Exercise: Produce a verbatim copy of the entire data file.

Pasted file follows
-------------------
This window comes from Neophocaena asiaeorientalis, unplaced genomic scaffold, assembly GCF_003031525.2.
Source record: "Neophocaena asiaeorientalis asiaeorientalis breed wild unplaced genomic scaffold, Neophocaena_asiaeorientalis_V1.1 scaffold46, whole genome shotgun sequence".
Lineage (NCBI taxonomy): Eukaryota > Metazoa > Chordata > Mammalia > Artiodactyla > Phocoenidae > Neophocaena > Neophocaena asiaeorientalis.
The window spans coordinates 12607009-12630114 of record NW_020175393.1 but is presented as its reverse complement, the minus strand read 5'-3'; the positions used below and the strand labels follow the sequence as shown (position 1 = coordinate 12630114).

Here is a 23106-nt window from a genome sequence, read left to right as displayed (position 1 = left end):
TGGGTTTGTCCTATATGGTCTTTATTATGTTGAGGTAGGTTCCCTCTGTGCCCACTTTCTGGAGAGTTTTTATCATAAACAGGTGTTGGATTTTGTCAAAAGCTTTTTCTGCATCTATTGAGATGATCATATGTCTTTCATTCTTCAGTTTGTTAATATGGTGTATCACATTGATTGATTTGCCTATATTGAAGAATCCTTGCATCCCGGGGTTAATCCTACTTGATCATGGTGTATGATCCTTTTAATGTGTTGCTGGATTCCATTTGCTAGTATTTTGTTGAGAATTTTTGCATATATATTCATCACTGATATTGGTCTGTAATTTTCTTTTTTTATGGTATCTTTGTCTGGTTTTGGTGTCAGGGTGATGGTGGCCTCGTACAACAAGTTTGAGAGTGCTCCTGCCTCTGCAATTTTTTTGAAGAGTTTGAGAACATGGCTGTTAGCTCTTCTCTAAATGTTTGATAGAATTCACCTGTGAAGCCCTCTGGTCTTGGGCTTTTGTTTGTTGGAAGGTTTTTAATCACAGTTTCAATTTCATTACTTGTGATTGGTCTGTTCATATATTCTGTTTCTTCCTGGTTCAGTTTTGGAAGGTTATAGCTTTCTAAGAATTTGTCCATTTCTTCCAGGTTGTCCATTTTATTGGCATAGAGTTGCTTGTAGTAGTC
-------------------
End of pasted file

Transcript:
This window comes from Neophocaena asiaeorientalis, unplaced genomic scaffold, assembly GCF_003031525.2.
Source record: "Neophocaena asiaeorientalis asiaeorientalis breed wild unplaced genomic scaffold, Neophocaena_asiaeorientalis_V1.1 scaffold46, whole genome shotgun sequence".
Lineage (NCBI taxonomy): Eukaryota > Metazoa > Chordata > Mammalia > Artiodactyla > Phocoenidae > Neophocaena > Neophocaena asiaeorientalis.
The window spans coordinates 12607009-12630114 of record NW_020175393.1 but is presented as its reverse complement, the minus strand read 5'-3'; the positions used below and the strand labels follow the sequence as shown (position 1 = coordinate 12630114).

Here is a 23106-nt window from a genome sequence, read left to right as displayed (position 1 = left end):
TGGGTTTGTCCTATATGGTCTTTATTATGTTGAGGTAGGTTCCCTCTGTGCCCACTTTCTGGAGAGTTTTTATCATAAACAGGTGTTGGATTTTGTCAAAAGCTTTTTCTGCATCTATTGAGATGATCATATGTCTTTCATTCTTCAGTTTGTTAATATGGTGTATCACATTGATTGATTTGCCTATATTGAAGAATCCTTGCATCCCGGGGTTAATCCTACTTGATCATGGTGTATGATCCTTTTAATGTGTTGCTGGATTCCATTTGCTAGTATTTTGTTGAGAATTTTTGCATATATATTCATCACTGATATTGGTCTGTAATTTTCTTTTTTTATGGTATCTTTGTCTGGTTTTGGTGTCAGGGTGATGGTGGCCTCGTACAACAAGTTTGAGAGTGCTCCTGCCTCTGCAATTTTTTTGAAGAGTTTGAGAACATGGCTGTTAGCTCTTCTCTAAATGTTTGATAGAATTCACCTGTGAAGCCCTCTGGTCTTGGGCTTTTGTTTGTTGGAAGGTTTTTAATCACAGTTTCAATTTCATTACTTGTGATTGGTCTGTTCATATATTCTGTTTCTTCCTGGTTCAGTTTTGGAAGGTTATAGCTTTCTAAGAATTTGTCCATTTCTTCCAGGTTGTCCATTTTATTGGCATAGAGTTGCTTGTAGTAGTC